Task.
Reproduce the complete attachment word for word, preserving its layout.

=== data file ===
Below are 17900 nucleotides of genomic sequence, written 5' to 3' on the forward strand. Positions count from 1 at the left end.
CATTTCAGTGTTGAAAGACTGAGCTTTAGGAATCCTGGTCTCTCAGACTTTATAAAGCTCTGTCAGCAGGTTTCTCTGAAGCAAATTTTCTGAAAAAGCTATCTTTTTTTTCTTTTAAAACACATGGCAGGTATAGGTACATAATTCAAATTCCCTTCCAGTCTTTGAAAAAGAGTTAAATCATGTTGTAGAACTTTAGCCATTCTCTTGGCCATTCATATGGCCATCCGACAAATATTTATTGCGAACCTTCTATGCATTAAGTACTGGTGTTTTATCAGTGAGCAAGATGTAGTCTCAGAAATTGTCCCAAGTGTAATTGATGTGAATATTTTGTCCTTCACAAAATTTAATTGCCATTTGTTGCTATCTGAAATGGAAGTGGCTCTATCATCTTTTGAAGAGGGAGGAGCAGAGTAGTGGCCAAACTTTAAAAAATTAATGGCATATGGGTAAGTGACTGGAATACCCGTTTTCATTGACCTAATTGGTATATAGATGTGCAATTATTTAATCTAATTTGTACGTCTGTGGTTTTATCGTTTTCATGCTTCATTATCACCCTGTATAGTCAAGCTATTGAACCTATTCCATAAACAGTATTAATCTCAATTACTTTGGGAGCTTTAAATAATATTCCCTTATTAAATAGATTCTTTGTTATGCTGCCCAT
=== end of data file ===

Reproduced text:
Below are 17900 nucleotides of genomic sequence, written 5' to 3' on the forward strand. Positions count from 1 at the left end.
CATTTCAGTGTTGAAAGACTGAGCTTTAGGAATCCTGGTCTCTCAGACTTTATAAAGCTCTGTCAGCAGGTTTCTCTGAAGCAAATTTTCTGAAAAAGCTATCTTTTTTTTCTTTTAAAACACATGGCAGGTATAGGTACATAATTCAAATTCCCTTCCAGTCTTTGAAAAAGAGTTAAATCATGTTGTAGAACTTTAGCCATTCTCTTGGCCATTCATATGGCCATCCGACAAATATTTATTGCGAACCTTCTATGCATTAAGTACTGGTGTTTTATCAGTGAGCAAGATGTAGTCTCAGAAATTGTCCCAAGTGTAATTGATGTGAATATTTTGTCCTTCACAAAATTTAATTGCCATTTGTTGCTATCTGAAATGGAAGTGGCTCTATCATCTTTTGAAGAGGGAGGAGCAGAGTAGTGGCCAAACTTTAAAAAATTAATGGCATATGGGTAAGTGACTGGAATACCCGTTTTCATTGACCTAATTGGTATATAGATGTGCAATTATTTAATCTAATTTGTACGTCTGTGGTTTTATCGTTTTCATGCTTCATTATCACCCTGTATAGTCAAGCTATTGAACCTATTCCATAAACAGTATTAATCTCAATTACTTTGGGAGCTTTAAATAATATTCCCTTATTAAATAGATTCTTTGTTATGCTGCCCAT